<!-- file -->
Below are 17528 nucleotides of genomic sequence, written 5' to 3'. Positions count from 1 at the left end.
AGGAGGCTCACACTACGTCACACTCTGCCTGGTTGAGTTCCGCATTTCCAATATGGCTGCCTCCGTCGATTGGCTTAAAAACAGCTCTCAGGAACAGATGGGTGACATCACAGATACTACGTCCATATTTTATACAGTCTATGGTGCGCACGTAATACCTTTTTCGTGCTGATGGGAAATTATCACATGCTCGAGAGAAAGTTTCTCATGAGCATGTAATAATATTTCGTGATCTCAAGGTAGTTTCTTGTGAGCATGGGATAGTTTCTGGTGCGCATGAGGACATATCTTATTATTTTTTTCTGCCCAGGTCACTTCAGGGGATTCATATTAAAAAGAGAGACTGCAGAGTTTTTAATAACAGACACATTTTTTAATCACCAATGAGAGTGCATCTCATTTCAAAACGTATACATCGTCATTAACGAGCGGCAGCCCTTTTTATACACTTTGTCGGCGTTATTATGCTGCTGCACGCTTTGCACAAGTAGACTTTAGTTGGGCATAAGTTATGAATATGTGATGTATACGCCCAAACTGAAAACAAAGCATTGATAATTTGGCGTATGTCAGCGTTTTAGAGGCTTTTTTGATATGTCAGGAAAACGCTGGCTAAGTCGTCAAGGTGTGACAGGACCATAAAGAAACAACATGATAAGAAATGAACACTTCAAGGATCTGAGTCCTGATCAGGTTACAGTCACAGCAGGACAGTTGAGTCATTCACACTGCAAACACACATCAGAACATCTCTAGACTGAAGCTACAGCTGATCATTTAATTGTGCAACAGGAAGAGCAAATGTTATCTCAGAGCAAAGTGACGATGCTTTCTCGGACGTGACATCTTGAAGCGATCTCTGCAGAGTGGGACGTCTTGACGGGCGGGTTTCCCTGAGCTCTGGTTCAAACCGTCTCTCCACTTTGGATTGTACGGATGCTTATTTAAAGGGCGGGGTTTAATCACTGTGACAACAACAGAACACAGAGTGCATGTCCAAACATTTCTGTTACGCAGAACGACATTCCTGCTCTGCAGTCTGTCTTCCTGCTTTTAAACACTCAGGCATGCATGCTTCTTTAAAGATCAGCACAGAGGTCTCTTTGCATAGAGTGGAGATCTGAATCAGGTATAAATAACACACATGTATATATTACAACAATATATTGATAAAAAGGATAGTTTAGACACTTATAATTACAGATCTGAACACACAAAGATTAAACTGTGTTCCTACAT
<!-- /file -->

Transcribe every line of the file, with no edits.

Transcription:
Below are 17528 nucleotides of genomic sequence, written 5' to 3'. Positions count from 1 at the left end.
AGGAGGCTCACACTACGTCACACTCTGCCTGGTTGAGTTCCGCATTTCCAATATGGCTGCCTCCGTCGATTGGCTTAAAAACAGCTCTCAGGAACAGATGGGTGACATCACAGATACTACGTCCATATTTTATACAGTCTATGGTGCGCACGTAATACCTTTTTCGTGCTGATGGGAAATTATCACATGCTCGAGAGAAAGTTTCTCATGAGCATGTAATAATATTTCGTGATCTCAAGGTAGTTTCTTGTGAGCATGGGATAGTTTCTGGTGCGCATGAGGACATATCTTATTATTTTTTTCTGCCCAGGTCACTTCAGGGGATTCATATTAAAAAGAGAGACTGCAGAGTTTTTAATAACAGACACATTTTTTAATCACCAATGAGAGTGCATCTCATTTCAAAACGTATACATCGTCATTAACGAGCGGCAGCCCTTTTTATACACTTTGTCGGCGTTATTATGCTGCTGCACGCTTTGCACAAGTAGACTTTAGTTGGGCATAAGTTATGAATATGTGATGTATACGCCCAAACTGAAAACAAAGCATTGATAATTTGGCGTATGTCAGCGTTTTAGAGGCTTTTTTGATATGTCAGGAAAACGCTGGCTAAGTCGTCAAGGTGTGACAGGACCATAAAGAAACAACATGATAAGAAATGAACACTTCAAGGATCTGAGTCCTGATCAGGTTACAGTCACAGCAGGACAGTTGAGTCATTCACACTGCAAACACACATCAGAACATCTCTAGACTGAAGCTACAGCTGATCATTTAATTGTGCAACAGGAAGAGCAAATGTTATCTCAGAGCAAAGTGACGATGCTTTCTCGGACGTGACATCTTGAAGCGATCTCTGCAGAGTGGGACGTCTTGACGGGCGGGTTTCCCTGAGCTCTGGTTCAAACCGTCTCTCCACTTTGGATTGTACGGATGCTTATTTAAAGGGCGGGGTTTAATCACTGTGACAACAACAGAACACAGAGTGCATGTCCAAACATTTCTGTTACGCAGAACGACATTCCTGCTCTGCAGTCTGTCTTCCTGCTTTTAAACACTCAGGCATGCATGCTTCTTTAAAGATCAGCACAGAGGTCTCTTTGCATAGAGTGGAGATCTGAATCAGGTATAAATAACACACATGTATATATTACAACAATATATTGATAAAAAGGATAGTTTAGACACTTATAATTACAGATCTGAACACACAAAGATTAAACTGTGTTCCTACAT